Smells Like Teen Spirit: The Tempting Nostalgia of a 90s-Era Perfume

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If ever there was time for nostalgia, it’s 2020. The year that brought us social distancing, Zoom fatigue, and doom scrolling has left many feeling out of sorts. As much as we’re all trying to adjust to the new normal, it’s comforting to think back to a time before every hug came with added worries and the concept of travel wasn’t reserved for daydreams. Everyone tackles their longing for the past differently. Some people reconnect with old friends; others rewatch favorite sitcom episodes until they can recite the dialogue; I sift through drawers and scour the internet searching for old perfume.

Ever since New York’s stay in place order began in March, my head has been filled with thoughts of fragrances past. I’ve always loved perfume, but under ordinary circumstances, I’m focused on what’s new, discovering a line I’d never heard of or the latest release from a beloved perfumer. Now my preoccupation is odor-evoked memories distinctly from the 90s and early 00s. Growing up during the Clinton administration and obsessively interested in fashion and beauty, I followed launches and kept up with what were, to my mind, revolutionary trends. The moment I catch a whiff of citrus, I’m reminded of CK One, Calvin Klein’s unisex juggernaut, which was released in 1994 and immediately challenged old ideas about gender and grooming. I can still recall the double-page ads that featured it-models like Kate Moss and Jenny Schmizu in gritty shades of grey and the scented strips I’d tear from magazines and rub into my wrists until the paper crumbled.

Amongst my friends, the vibe was considerably girlier. I still have flashbacks to the sugary pungency of the Victoria’s Secret body sprays we collectively hoarded in junior high. The dollars we diligently saved from our allowances were blown in a frenzied haze of fruity floral, but the thrill of walking out of the VS store with our pink and white striped bags felt liberating, like in that moment we were adults. Likewise, the candied depth—and cutesy bottle—of Thierry Mugler’s Angel was an almost unattainable goal. Released in 1992, the scent was the first gourmand or foodie fragrance to hit the market. A luxury item and the kind of enveloping, sexy concoction that few parents at that time would feel comfortable purchasing for their preteen, we sniffed its vanilla and patchouli aroma repeatedly on mall testers, dreaming of the moment we’d be sophisticated enough to wear it.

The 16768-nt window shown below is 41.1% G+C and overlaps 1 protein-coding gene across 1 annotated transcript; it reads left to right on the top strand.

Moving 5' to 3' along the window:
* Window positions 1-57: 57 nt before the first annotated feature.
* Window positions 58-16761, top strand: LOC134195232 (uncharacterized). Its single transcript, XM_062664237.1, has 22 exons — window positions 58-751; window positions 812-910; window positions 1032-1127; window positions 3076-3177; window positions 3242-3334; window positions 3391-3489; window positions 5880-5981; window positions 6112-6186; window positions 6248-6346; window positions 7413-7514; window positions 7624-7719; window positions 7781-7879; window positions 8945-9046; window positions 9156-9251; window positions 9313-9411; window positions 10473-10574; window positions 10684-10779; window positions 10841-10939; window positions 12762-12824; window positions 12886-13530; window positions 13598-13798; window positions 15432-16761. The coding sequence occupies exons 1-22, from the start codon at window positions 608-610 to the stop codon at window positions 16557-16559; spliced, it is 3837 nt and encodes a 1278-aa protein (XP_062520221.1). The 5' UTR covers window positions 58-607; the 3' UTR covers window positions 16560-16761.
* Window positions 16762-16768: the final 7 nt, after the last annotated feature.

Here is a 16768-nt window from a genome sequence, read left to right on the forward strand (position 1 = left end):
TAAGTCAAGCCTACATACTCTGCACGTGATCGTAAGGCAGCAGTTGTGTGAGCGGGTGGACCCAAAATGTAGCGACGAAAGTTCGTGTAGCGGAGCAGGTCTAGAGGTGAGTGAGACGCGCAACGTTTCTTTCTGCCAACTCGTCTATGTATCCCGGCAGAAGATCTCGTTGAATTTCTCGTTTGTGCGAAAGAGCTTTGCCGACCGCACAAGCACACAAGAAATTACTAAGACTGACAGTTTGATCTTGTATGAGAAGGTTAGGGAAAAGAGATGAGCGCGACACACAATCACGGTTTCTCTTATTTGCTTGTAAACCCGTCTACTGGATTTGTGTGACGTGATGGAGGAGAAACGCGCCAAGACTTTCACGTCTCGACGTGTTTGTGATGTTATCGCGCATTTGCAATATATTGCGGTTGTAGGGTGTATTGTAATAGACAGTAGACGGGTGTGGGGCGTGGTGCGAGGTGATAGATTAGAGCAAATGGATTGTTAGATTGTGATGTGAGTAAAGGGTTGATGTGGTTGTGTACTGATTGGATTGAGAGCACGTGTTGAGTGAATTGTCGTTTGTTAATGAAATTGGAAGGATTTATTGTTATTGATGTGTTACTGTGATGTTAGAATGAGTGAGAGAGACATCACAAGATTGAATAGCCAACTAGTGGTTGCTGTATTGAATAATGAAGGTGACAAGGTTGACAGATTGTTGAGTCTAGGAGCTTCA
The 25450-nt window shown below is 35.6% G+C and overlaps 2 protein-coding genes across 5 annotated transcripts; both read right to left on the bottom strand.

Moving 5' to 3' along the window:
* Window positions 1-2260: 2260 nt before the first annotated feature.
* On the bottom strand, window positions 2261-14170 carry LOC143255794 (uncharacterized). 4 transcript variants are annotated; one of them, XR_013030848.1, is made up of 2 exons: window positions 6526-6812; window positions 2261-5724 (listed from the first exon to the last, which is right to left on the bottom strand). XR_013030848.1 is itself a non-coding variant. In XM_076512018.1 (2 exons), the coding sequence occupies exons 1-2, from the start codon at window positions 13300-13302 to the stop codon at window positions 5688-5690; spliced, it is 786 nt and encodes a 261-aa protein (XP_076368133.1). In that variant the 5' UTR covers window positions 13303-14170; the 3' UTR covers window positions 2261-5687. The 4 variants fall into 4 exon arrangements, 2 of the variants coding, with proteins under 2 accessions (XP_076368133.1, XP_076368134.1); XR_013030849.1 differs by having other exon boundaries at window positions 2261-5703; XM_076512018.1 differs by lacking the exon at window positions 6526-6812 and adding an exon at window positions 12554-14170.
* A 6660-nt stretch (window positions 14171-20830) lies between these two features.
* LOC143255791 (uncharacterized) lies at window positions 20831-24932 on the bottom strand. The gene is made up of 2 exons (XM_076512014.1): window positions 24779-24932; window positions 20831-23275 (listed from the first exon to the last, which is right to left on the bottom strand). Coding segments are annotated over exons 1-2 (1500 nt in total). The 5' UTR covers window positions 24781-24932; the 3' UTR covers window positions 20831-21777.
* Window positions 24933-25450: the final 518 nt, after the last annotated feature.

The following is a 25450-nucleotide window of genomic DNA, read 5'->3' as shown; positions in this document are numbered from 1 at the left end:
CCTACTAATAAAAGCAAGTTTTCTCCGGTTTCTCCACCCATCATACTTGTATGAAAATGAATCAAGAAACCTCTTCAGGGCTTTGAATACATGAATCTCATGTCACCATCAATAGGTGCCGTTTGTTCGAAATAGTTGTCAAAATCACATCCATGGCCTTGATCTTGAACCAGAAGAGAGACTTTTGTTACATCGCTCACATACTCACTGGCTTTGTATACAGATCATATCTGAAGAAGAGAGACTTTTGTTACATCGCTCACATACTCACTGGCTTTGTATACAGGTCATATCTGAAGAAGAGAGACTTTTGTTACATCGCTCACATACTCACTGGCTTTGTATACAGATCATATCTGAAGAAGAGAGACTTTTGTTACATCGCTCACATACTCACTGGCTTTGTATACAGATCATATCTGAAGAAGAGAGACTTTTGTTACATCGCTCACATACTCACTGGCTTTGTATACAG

Fragrance loyalty is a concept I’ve yet to embrace, so there were dozens of scents that made their way onto my radar during my youth; each came with its own memory. Freshman year of high school meant loving the chypre sparkle of Chanel’s Cristalle only to switch to Armani’s peony and pineapple-laced Acqua di Gio. I discovered Madonna wore Robert Piguet’s classic, Fracas, and promptly doused myself in tuberose. Even my classmates’ preferences stick in my mind; I will never think of Estee Lauder’s Pleasures without smiling to myself about my close friend Rocio and the cloud of white lilies that accompanied them wherever they went.

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